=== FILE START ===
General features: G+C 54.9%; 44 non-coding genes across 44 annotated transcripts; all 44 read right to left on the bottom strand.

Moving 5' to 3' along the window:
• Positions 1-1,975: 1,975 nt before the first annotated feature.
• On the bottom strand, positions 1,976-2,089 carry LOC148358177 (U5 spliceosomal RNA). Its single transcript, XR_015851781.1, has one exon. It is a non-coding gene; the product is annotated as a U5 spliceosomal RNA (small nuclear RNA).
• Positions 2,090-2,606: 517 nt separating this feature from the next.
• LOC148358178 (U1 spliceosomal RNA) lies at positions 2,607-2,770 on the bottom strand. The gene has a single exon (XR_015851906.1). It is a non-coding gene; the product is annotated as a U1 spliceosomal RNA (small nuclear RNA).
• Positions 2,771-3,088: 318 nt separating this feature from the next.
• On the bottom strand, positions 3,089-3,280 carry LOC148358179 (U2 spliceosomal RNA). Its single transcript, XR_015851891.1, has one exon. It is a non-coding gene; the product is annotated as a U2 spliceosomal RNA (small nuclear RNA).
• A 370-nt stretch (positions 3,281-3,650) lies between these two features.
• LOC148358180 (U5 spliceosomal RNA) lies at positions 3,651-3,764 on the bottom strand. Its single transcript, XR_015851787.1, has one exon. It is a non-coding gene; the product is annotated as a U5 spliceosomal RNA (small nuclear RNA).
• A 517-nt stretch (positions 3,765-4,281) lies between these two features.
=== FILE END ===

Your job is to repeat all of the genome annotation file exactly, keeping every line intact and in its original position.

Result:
General features: G+C 54.9%; 44 non-coding genes across 44 annotated transcripts; all 44 read right to left on the bottom strand.

Moving 5' to 3' along the window:
• Positions 1-1,975: 1,975 nt before the first annotated feature.
• On the bottom strand, positions 1,976-2,089 carry LOC148358177 (U5 spliceosomal RNA). Its single transcript, XR_015851781.1, has one exon. It is a non-coding gene; the product is annotated as a U5 spliceosomal RNA (small nuclear RNA).
• Positions 2,090-2,606: 517 nt separating this feature from the next.
• LOC148358178 (U1 spliceosomal RNA) lies at positions 2,607-2,770 on the bottom strand. The gene has a single exon (XR_015851906.1). It is a non-coding gene; the product is annotated as a U1 spliceosomal RNA (small nuclear RNA).
• Positions 2,771-3,088: 318 nt separating this feature from the next.
• On the bottom strand, positions 3,089-3,280 carry LOC148358179 (U2 spliceosomal RNA). Its single transcript, XR_015851891.1, has one exon. It is a non-coding gene; the product is annotated as a U2 spliceosomal RNA (small nuclear RNA).
• A 370-nt stretch (positions 3,281-3,650) lies between these two features.
• LOC148358180 (U5 spliceosomal RNA) lies at positions 3,651-3,764 on the bottom strand. Its single transcript, XR_015851787.1, has one exon. It is a non-coding gene; the product is annotated as a U5 spliceosomal RNA (small nuclear RNA).
• A 517-nt stretch (positions 3,765-4,281) lies between these two features.